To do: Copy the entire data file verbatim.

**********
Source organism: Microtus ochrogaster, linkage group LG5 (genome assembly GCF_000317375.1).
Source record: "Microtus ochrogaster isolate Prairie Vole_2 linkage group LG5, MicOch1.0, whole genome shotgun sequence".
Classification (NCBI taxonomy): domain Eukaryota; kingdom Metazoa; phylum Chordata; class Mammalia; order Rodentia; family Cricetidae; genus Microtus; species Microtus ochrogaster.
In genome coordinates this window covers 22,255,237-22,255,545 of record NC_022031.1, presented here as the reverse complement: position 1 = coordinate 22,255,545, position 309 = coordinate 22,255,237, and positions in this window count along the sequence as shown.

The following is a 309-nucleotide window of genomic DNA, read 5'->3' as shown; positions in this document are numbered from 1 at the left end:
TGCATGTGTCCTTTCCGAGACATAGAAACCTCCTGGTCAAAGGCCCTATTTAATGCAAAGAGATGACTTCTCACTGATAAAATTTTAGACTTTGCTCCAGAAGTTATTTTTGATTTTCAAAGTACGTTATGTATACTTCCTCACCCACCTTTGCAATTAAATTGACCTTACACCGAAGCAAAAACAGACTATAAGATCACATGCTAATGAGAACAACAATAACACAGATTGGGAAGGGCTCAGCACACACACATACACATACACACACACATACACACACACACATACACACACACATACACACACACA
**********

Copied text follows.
Source organism: Microtus ochrogaster, linkage group LG5 (genome assembly GCF_000317375.1).
Source record: "Microtus ochrogaster isolate Prairie Vole_2 linkage group LG5, MicOch1.0, whole genome shotgun sequence".
Classification (NCBI taxonomy): domain Eukaryota; kingdom Metazoa; phylum Chordata; class Mammalia; order Rodentia; family Cricetidae; genus Microtus; species Microtus ochrogaster.
In genome coordinates this window covers 22,255,237-22,255,545 of record NC_022031.1, presented here as the reverse complement: position 1 = coordinate 22,255,545, position 309 = coordinate 22,255,237, and positions in this window count along the sequence as shown.

The following is a 309-nucleotide window of genomic DNA, read 5'->3' as shown; positions in this document are numbered from 1 at the left end:
TGCATGTGTCCTTTCCGAGACATAGAAACCTCCTGGTCAAAGGCCCTATTTAATGCAAAGAGATGACTTCTCACTGATAAAATTTTAGACTTTGCTCCAGAAGTTATTTTTGATTTTCAAAGTACGTTATGTATACTTCCTCACCCACCTTTGCAATTAAATTGACCTTACACCGAAGCAAAAACAGACTATAAGATCACATGCTAATGAGAACAACAATAACACAGATTGGGAAGGGCTCAGCACACACACATACACATACACACACACATACACACACACACATACACACACACATACACACACACA